A basic ice fishing set-up with a tip-up. (Submitted photo)
A basic ice fishing set-up with a tip-up. (Submitted photo)

Archived Story

Ice fishing season in full swing

Published 10:26am Thursday, January 9, 2014

With the arctic temperatures that have descended upon Michiana in the last month or so, ice fishing shanties are popping up on many inland lakes.

Passersby, searching for some winter fun of their own, may think, “If you can’t beat ‘em, join ‘em.” But how can a novice get into a sport that seems to take a lot of gear and know-how?

“You could come in here never having fished before, and you could leave here ready to fish,” said Randy “R.J.” Jesensky, a manager at Lunker’s. “The employees here could set you up and tell you which lakes have easy access.”

“One of the things we pride ourselves on here at Lunker’s is that all of our employees do fish or hunt, so we can relate to customers,” Jesensky said of the tackle store located at 26324 U.S. 12 in Edwardsburg, Mich.

While many hard-core ice fishermen have shanties with all of the comforts of home, one need only purchase a few items in order to get started in the sport.

“Really, it doesn’t take that much,” said Capt. Todd Brill, a professional fishing guide from St. Joseph, Mich. “To start out ice fishing, you just need a very simple rod and reel , a small amount of tackle, an auger, a spud, a few baits and a spoon or ladle, and you’re out ice fishing.”

“You’ll want to have a good pair of boots and dress appropriately for it. Being warm out there is critical, especially if you’re going to take kids,” said Brill. “You want it to be a good experience, so make it as easy on yourself as possible.”

Lunker’s carries both the cold-weather clothing and all the gear that anglers need to head out on the ice.

“Most people either have an ice suit or insulated bib overalls or a snowmobile outfit,” Jesensky said. “A lot of people wear pack boots. They’re rated to 40 or 50 degrees below zero.”

“To get started in the fishing process, the first thing you would need to have is something to drill a hole in the ice,” Jesensky said. “We have drills that start in the $60 range.”

“I would say that’s probably your biggest investment, an auger—or drill,” Brill noted.

“You could even use a spud to cut a hole. Basically, it’s just a piece of flatiron with a beveled point,” Jesensky said. “Most people who fish a lot don’t do that. They’ll use it to test the ice thickness when they’re going out on the ice.”

“After you drill your hole, there’s a lot of chips and shavings left in the hole, so you use one of these ladles to strain the ice out,” Jesensky said.

After the hole in the ice has been drilled, it’s time to fish. And, when it comes to gear, there are options to fit any budget.

“To go fishing with your kids, you can buy something as simple as an outfit that comes complete with a jig, the reel, and the pole. It’s got a spring bobber on it. It’s all ready to fish. This one is $12,” Jesensky said. “Old-fashioned tip-ups start at $8.”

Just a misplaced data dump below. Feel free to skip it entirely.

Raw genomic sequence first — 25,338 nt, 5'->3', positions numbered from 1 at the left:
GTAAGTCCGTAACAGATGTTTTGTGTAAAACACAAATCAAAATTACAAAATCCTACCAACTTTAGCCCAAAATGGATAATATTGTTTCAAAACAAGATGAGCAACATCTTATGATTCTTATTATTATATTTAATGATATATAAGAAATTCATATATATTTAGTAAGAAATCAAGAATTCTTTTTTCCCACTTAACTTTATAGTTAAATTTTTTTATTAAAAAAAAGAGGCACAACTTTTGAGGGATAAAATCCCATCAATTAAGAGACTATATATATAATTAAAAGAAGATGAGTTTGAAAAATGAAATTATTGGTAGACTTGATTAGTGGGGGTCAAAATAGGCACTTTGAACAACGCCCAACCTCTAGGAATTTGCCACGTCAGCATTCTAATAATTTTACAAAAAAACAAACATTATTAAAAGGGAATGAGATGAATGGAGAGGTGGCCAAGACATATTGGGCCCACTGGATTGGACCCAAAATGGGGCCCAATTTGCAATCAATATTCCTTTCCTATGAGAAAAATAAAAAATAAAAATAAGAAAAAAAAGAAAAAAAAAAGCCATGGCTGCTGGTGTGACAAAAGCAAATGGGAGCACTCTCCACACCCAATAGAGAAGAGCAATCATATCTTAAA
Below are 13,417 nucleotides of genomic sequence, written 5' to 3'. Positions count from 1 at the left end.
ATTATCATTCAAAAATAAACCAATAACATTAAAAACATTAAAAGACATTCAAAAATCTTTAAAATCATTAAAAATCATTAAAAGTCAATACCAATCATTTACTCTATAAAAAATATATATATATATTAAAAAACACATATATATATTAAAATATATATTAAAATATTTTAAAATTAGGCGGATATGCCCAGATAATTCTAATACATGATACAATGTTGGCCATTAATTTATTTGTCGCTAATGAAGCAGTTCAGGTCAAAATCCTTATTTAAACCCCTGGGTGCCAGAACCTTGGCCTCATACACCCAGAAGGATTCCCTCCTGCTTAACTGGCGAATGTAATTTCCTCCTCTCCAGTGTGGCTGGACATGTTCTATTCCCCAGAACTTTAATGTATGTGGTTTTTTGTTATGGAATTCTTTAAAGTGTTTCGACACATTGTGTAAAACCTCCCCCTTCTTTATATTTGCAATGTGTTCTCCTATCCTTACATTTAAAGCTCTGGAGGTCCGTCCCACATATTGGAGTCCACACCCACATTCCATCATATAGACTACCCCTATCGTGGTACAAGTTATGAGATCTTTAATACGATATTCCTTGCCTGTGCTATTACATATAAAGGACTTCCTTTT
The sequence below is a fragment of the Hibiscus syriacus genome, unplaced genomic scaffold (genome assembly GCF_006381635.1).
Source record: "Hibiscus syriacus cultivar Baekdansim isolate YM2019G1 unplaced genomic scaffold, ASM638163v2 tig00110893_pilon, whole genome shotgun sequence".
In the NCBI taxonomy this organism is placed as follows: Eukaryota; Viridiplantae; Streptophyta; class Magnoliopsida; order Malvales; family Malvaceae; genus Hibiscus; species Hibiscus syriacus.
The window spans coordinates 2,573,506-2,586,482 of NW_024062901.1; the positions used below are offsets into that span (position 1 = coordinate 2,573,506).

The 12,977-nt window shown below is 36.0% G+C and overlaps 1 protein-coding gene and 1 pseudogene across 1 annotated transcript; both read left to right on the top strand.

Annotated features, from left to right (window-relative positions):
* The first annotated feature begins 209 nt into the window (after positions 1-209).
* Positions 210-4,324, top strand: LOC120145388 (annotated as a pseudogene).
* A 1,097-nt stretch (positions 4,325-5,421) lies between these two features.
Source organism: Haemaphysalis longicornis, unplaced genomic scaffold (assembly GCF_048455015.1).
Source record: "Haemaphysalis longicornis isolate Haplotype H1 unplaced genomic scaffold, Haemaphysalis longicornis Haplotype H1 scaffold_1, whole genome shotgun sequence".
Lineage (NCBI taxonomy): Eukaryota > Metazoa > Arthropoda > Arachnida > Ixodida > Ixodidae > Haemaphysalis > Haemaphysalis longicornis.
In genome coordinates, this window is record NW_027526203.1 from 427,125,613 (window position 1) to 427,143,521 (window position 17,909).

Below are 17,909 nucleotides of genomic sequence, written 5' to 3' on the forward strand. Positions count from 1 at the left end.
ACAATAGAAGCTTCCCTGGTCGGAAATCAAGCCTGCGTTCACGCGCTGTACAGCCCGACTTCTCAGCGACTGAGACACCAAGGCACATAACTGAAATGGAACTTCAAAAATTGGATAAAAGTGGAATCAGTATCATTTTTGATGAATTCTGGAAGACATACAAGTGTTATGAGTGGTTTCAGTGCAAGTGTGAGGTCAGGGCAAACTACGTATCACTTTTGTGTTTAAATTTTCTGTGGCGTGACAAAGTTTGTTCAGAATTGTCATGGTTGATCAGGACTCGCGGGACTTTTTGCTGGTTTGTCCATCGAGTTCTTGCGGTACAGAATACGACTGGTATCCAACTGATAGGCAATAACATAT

When it comes to the tackle, ice fisherman usually use a jig, which is a lead-weighted hook tipped with a spike or a waxworm, an ice fly or a hook tipped with a minnow.

“There’s a whole assortment of jigs,” Jesensky said. “There are just so many options you can go with.”

Beyond the basic gear, both Jesensky and Brill mentioned several elements that are crucial for safety out on the ice: polar picks, boot spikes, and most importantly, knowledge of the ice conditions. A tackle store like Lunker’s can provide all three.

“Polar picks are something so small, but they can save your life. You can wear these around your neck, and if you happen to fall through the ice, you can use these to pull yourself out,” Jesensky said.

“These can also be made by tying two screwdrivers onto the ends of a parachute cord, and you wear it around your neck,” Brill said. “I would also suggest having some spikes that just snap onto your boots. It can be very slippery out on the ice.”

Finally, it is essential to know which lakes—and even which parts of a lake—are safe.

“Typically, you want to see 5 inches of ice out there. You can get out on less, but without any experience, it’s better to be safe,” Brill said. “If you go to a lake that already has a bunch of people out fishing on it, then you know the ice is safe. You can also check the Michigan DNR’s website for ice reports.”

Another website that some fishermen check is www.icefishingchat.com.

“This year, most of the lakes are safe, but there are some that I wouldn’t venture out on. Use caution,” said Butch Taylor, a fishing specialist at Lunker’s. “Like Birch Lake—that’s 80 foot of water. If there are no tracks going out there, and there’s not activity, then you want to check it with a spud.”

“Some lakes have springs. It could be 6 inches of ice here, and you go 20 feet over, and there’ll be only 2 inches,” Jesensky added.

As long as safety is taken into consideration, ice fishing can add a whole new level of fun to the long Michiana winters.

“You can target all species of fish, and it’s something you can do after work,” Brill said. “You get out of work at 5 o’clock. On your way home, you pick up a couple dozen minnows, meet your buddies with a lantern out there on the ice, and you can catch crappie all night long. It’s a blast!”

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